Provosts: The book opens with an intervention by the provosts; the British military police. One of the riflemen is accused of stealing a chicken from a deserted village and is sentenced to death by hanging, as per Wellington’s standing orders. Naturally, Sharpe intervenes, but the provosts are a great tool to keep the greater excesses of the players in order if a game turns into murder hobo territory. This is especially pertinent considering…

Shades of Grey Justice: This book underlines, once again, the horrific terror that the French army laid upon the Spanish population. The massacre of Casatejada is detailed and horrific. It is presented as a counterpoint to the torture and execution of French soldiers by the partisans – with two of them being dragged behind wild horses over rocky ground until dead. The underlying message is that the British did not do this sort of thing (although, lets not for one moment suspect that they didn’t – history being written by the victors etc.) and if you want to keep to the spirit of the books, keeping this divide – either by choice or by example – is key.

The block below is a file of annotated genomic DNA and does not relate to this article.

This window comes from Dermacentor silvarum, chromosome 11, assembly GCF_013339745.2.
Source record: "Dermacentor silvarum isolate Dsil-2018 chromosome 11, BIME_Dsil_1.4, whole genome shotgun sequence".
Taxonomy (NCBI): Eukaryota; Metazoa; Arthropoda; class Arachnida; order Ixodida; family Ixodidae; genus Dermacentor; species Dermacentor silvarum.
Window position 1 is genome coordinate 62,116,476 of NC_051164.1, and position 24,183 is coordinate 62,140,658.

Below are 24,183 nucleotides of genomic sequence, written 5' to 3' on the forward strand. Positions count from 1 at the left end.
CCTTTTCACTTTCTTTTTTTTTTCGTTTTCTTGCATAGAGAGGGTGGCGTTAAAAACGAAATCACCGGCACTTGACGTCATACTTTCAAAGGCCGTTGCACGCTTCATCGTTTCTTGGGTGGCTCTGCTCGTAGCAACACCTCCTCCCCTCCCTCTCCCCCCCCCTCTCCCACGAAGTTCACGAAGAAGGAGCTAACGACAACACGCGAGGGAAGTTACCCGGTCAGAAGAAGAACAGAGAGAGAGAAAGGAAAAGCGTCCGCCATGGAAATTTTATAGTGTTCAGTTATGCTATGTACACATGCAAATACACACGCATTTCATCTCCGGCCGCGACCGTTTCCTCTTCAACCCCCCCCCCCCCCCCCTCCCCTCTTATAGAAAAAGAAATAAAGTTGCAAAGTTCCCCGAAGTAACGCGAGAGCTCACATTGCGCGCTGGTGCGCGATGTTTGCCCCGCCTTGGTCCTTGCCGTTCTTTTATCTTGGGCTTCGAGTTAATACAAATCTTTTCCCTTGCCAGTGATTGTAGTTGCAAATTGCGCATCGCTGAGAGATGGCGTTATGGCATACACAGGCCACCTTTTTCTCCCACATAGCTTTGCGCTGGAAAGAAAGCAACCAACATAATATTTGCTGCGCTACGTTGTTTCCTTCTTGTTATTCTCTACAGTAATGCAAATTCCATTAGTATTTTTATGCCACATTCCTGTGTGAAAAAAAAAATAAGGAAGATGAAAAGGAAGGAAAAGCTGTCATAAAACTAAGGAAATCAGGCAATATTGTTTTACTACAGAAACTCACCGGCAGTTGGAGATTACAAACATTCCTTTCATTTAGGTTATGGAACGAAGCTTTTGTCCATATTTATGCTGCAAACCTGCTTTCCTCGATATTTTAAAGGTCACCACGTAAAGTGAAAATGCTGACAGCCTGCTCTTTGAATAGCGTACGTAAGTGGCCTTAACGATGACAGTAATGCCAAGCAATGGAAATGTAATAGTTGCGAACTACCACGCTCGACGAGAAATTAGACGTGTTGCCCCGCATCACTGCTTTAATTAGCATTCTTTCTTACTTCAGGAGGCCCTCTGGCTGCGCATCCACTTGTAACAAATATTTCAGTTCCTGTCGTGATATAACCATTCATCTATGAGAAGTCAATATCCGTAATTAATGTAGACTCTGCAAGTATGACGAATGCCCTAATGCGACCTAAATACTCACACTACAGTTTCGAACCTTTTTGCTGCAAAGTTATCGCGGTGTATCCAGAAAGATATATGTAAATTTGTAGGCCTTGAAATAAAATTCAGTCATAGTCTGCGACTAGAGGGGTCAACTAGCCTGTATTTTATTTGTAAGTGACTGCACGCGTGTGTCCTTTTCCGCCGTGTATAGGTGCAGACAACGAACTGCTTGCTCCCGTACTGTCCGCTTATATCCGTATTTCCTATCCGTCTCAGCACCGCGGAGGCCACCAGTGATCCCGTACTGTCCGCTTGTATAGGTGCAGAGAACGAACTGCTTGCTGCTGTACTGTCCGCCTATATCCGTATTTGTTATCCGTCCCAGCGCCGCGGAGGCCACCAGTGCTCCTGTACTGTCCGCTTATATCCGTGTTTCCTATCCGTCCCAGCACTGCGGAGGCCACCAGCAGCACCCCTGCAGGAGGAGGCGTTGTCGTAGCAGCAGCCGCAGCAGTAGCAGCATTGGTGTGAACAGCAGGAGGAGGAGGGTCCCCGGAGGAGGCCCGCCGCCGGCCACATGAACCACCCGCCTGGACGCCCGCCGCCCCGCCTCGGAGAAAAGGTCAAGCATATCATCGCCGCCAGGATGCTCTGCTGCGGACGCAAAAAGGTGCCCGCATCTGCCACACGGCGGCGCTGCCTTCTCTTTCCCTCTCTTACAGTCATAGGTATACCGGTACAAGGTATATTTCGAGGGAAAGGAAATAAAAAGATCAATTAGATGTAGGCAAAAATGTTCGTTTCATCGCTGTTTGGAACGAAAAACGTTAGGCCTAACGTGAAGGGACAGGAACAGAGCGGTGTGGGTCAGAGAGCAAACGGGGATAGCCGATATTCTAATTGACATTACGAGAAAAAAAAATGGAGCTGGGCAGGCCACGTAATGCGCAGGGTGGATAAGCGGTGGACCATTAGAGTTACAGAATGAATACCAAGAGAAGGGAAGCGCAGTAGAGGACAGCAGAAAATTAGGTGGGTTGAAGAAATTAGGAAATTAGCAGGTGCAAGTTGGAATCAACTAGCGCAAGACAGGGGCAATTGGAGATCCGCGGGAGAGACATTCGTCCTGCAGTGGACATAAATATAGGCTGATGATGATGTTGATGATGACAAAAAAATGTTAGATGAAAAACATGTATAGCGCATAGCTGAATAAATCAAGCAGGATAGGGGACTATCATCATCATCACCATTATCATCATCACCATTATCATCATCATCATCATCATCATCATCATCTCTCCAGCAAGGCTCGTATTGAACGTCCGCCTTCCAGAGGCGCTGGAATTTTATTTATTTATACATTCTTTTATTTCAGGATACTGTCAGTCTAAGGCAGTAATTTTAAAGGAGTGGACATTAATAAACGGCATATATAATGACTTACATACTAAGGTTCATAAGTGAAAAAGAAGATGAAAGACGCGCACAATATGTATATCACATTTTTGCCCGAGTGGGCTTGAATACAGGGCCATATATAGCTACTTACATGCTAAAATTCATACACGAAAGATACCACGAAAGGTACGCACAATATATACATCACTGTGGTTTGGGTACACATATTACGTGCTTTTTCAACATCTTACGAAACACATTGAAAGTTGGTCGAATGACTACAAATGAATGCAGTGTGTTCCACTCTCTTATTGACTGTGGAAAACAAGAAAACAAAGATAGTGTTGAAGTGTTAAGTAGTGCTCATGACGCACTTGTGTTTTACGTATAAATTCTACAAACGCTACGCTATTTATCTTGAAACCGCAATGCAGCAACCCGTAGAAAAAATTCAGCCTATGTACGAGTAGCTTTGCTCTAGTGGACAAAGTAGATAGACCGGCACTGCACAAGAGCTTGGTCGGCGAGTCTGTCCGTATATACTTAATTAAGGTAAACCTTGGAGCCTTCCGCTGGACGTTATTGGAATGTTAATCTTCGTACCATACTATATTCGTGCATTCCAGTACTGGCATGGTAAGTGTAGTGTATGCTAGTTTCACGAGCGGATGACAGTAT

Behind Enemy Lines: One thing that the book does very well is show just how difficult it is to operate behind enemy lines. The constant threat of French patrols makes movement difficult and the need for someone who can read the territory – the role played by Kearsey and Hagman – are critical. In game, this is a great test for Awareness and Scavenge.